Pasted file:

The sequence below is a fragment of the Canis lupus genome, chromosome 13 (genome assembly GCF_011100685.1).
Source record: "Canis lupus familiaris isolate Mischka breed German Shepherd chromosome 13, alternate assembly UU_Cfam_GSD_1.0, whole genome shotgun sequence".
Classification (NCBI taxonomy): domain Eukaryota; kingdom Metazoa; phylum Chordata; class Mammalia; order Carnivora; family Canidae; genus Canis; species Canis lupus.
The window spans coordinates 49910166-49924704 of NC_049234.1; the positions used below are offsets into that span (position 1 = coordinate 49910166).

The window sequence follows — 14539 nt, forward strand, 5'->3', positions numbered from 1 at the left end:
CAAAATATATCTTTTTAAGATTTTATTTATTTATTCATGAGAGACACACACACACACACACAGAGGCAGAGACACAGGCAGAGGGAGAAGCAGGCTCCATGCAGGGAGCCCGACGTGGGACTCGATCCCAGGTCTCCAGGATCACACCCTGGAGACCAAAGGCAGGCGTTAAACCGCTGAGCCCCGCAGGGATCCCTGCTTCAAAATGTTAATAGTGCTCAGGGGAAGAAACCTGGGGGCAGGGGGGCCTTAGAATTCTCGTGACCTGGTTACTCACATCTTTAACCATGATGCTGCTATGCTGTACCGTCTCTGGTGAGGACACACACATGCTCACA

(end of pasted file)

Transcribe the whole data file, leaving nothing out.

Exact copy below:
The sequence below is a fragment of the Canis lupus genome, chromosome 13 (genome assembly GCF_011100685.1).
Source record: "Canis lupus familiaris isolate Mischka breed German Shepherd chromosome 13, alternate assembly UU_Cfam_GSD_1.0, whole genome shotgun sequence".
Classification (NCBI taxonomy): domain Eukaryota; kingdom Metazoa; phylum Chordata; class Mammalia; order Carnivora; family Canidae; genus Canis; species Canis lupus.
The window spans coordinates 49910166-49924704 of NC_049234.1; the positions used below are offsets into that span (position 1 = coordinate 49910166).

The window sequence follows — 14539 nt, forward strand, 5'->3', positions numbered from 1 at the left end:
CAAAATATATCTTTTTAAGATTTTATTTATTTATTCATGAGAGACACACACACACACACACAGAGGCAGAGACACAGGCAGAGGGAGAAGCAGGCTCCATGCAGGGAGCCCGACGTGGGACTCGATCCCAGGTCTCCAGGATCACACCCTGGAGACCAAAGGCAGGCGTTAAACCGCTGAGCCCCGCAGGGATCCCTGCTTCAAAATGTTAATAGTGCTCAGGGGAAGAAACCTGGGGGCAGGGGGGCCTTAGAATTCTCGTGACCTGGTTACTCACATCTTTAACCATGATGCTGCTATGCTGTACCGTCTCTGGTGAGGACACACACATGCTCACA